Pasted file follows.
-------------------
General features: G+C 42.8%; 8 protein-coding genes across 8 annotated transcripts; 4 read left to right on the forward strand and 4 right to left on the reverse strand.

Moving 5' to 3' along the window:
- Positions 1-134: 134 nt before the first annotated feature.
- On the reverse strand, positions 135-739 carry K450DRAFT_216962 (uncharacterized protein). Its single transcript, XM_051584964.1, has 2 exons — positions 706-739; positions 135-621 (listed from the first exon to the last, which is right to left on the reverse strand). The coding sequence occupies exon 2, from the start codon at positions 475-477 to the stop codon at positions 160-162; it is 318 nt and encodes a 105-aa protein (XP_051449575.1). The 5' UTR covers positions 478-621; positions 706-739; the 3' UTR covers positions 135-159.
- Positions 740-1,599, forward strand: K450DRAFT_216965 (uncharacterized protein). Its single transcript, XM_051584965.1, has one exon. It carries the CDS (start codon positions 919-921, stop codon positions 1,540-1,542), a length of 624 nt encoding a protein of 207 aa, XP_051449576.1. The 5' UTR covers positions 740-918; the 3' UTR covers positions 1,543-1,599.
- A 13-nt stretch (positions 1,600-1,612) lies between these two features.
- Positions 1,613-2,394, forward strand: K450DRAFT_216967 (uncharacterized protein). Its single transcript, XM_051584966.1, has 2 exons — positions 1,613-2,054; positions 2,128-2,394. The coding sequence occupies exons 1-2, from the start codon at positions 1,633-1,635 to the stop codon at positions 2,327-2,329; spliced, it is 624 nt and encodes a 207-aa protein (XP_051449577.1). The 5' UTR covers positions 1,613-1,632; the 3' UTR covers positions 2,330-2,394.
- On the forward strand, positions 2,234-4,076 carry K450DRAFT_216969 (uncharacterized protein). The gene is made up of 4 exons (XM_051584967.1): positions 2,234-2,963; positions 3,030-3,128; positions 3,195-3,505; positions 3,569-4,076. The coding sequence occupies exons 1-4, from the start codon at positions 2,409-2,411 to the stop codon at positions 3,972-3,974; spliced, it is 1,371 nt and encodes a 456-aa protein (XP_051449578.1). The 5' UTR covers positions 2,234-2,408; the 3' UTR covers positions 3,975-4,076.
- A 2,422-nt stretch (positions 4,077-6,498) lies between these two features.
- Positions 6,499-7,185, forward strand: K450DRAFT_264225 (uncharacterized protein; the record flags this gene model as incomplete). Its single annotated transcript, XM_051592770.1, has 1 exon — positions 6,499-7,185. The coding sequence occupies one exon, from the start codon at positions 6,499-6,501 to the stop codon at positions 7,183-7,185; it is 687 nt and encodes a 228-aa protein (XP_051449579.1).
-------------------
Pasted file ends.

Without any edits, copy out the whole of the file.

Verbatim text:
General features: G+C 42.8%; 8 protein-coding genes across 8 annotated transcripts; 4 read left to right on the forward strand and 4 right to left on the reverse strand.

Moving 5' to 3' along the window:
- Positions 1-134: 134 nt before the first annotated feature.
- On the reverse strand, positions 135-739 carry K450DRAFT_216962 (uncharacterized protein). Its single transcript, XM_051584964.1, has 2 exons — positions 706-739; positions 135-621 (listed from the first exon to the last, which is right to left on the reverse strand). The coding sequence occupies exon 2, from the start codon at positions 475-477 to the stop codon at positions 160-162; it is 318 nt and encodes a 105-aa protein (XP_051449575.1). The 5' UTR covers positions 478-621; positions 706-739; the 3' UTR covers positions 135-159.
- Positions 740-1,599, forward strand: K450DRAFT_216965 (uncharacterized protein). Its single transcript, XM_051584965.1, has one exon. It carries the CDS (start codon positions 919-921, stop codon positions 1,540-1,542), a length of 624 nt encoding a protein of 207 aa, XP_051449576.1. The 5' UTR covers positions 740-918; the 3' UTR covers positions 1,543-1,599.
- A 13-nt stretch (positions 1,600-1,612) lies between these two features.
- Positions 1,613-2,394, forward strand: K450DRAFT_216967 (uncharacterized protein). Its single transcript, XM_051584966.1, has 2 exons — positions 1,613-2,054; positions 2,128-2,394. The coding sequence occupies exons 1-2, from the start codon at positions 1,633-1,635 to the stop codon at positions 2,327-2,329; spliced, it is 624 nt and encodes a 207-aa protein (XP_051449577.1). The 5' UTR covers positions 1,613-1,632; the 3' UTR covers positions 2,330-2,394.
- On the forward strand, positions 2,234-4,076 carry K450DRAFT_216969 (uncharacterized protein). The gene is made up of 4 exons (XM_051584967.1): positions 2,234-2,963; positions 3,030-3,128; positions 3,195-3,505; positions 3,569-4,076. The coding sequence occupies exons 1-4, from the start codon at positions 2,409-2,411 to the stop codon at positions 3,972-3,974; spliced, it is 1,371 nt and encodes a 456-aa protein (XP_051449578.1). The 5' UTR covers positions 2,234-2,408; the 3' UTR covers positions 3,975-4,076.
- A 2,422-nt stretch (positions 4,077-6,498) lies between these two features.
- Positions 6,499-7,185, forward strand: K450DRAFT_264225 (uncharacterized protein; the record flags this gene model as incomplete). Its single annotated transcript, XM_051592770.1, has 1 exon — positions 6,499-7,185. The coding sequence occupies one exon, from the start codon at positions 6,499-6,501 to the stop codon at positions 7,183-7,185; it is 687 nt and encodes a 228-aa protein (XP_051449579.1).